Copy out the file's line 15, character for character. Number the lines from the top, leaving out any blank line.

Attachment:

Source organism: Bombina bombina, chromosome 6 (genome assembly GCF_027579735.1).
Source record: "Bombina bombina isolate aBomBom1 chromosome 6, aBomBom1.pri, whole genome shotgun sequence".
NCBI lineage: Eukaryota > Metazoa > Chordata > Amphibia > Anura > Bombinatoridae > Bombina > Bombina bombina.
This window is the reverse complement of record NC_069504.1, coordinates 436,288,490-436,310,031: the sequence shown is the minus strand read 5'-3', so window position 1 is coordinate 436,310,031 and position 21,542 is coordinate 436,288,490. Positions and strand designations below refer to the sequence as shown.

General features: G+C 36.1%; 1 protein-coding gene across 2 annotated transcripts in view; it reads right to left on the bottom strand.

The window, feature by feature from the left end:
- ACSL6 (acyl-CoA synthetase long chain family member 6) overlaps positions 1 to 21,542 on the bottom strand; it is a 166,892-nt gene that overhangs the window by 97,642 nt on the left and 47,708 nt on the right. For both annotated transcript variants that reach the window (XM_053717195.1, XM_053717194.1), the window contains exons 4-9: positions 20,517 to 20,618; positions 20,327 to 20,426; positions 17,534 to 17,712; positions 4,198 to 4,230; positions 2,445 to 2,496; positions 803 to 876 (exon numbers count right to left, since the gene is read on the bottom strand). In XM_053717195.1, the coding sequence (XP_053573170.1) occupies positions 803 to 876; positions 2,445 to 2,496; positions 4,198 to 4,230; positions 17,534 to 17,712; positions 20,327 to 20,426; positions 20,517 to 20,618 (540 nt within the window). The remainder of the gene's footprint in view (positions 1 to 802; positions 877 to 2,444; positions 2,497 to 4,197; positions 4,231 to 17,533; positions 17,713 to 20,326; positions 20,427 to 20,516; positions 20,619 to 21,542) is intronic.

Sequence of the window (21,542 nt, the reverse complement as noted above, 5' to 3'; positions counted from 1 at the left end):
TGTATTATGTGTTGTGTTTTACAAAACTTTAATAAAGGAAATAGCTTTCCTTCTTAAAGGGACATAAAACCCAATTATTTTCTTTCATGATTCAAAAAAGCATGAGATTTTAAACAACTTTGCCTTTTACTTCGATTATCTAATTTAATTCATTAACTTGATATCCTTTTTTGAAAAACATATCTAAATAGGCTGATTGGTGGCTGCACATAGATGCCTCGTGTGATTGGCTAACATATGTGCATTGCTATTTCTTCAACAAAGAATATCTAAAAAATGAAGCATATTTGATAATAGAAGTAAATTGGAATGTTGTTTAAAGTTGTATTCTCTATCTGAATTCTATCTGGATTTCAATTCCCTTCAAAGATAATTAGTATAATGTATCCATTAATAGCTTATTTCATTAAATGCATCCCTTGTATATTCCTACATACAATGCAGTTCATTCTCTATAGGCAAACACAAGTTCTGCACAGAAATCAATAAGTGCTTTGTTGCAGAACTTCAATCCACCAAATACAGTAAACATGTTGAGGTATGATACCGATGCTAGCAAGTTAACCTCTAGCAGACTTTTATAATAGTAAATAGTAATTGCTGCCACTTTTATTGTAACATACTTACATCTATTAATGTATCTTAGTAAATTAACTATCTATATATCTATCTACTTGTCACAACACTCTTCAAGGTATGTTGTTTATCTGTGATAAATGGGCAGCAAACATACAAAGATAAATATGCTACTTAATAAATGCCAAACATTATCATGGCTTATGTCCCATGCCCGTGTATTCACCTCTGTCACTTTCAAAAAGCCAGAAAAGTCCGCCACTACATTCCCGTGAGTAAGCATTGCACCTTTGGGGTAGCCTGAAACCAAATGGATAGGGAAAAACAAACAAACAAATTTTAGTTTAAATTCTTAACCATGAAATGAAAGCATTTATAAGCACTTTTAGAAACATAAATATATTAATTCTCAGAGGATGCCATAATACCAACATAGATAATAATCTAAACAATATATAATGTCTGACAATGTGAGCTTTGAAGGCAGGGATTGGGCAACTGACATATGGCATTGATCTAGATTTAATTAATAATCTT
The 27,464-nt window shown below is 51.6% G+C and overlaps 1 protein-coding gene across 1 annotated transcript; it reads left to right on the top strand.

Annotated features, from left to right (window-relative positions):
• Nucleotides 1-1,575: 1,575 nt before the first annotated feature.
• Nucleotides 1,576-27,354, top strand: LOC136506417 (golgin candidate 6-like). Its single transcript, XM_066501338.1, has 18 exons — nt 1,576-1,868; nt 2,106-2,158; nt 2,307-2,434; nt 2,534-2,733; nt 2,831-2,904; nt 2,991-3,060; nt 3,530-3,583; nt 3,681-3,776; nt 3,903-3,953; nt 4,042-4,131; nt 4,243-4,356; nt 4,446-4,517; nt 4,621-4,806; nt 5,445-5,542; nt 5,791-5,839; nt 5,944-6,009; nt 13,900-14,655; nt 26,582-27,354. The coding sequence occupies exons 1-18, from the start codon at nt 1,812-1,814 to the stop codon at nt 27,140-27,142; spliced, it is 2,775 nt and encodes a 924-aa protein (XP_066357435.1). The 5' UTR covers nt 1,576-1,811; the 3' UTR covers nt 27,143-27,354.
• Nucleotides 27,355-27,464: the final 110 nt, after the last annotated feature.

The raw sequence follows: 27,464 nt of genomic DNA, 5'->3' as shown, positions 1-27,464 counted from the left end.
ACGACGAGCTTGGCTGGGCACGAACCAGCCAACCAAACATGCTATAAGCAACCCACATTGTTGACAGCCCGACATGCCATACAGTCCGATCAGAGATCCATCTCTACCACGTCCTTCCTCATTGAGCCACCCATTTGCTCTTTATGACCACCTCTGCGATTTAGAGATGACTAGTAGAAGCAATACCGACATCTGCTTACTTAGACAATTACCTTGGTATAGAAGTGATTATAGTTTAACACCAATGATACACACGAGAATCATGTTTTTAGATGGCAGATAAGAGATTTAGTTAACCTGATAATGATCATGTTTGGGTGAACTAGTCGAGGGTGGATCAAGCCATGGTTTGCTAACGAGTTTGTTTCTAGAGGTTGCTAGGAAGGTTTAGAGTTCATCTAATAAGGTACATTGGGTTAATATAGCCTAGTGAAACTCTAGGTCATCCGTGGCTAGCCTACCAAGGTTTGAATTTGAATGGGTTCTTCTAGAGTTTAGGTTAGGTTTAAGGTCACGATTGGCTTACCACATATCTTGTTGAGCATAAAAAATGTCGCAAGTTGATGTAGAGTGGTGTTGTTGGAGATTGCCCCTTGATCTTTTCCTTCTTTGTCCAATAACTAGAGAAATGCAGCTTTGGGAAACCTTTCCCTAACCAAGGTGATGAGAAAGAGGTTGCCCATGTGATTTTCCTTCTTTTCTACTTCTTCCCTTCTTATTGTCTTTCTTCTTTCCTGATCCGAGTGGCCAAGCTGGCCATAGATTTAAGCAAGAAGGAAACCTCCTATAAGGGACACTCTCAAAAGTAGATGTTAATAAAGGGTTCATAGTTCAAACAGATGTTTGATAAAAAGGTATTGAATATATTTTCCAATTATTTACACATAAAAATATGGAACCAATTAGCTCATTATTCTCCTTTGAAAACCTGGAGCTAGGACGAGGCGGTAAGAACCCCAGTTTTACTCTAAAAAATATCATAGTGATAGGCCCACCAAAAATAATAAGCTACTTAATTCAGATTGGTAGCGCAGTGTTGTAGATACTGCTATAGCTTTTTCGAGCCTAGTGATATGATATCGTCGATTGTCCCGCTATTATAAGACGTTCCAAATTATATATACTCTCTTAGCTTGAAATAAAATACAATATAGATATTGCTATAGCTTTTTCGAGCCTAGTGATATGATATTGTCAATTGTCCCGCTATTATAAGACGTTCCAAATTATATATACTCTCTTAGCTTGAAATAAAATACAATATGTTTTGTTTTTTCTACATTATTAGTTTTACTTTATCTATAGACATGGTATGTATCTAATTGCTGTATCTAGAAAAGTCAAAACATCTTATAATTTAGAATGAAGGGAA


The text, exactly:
The raw sequence follows: 27,464 nt of genomic DNA, 5'->3' as shown, positions 1-27,464 counted from the left end.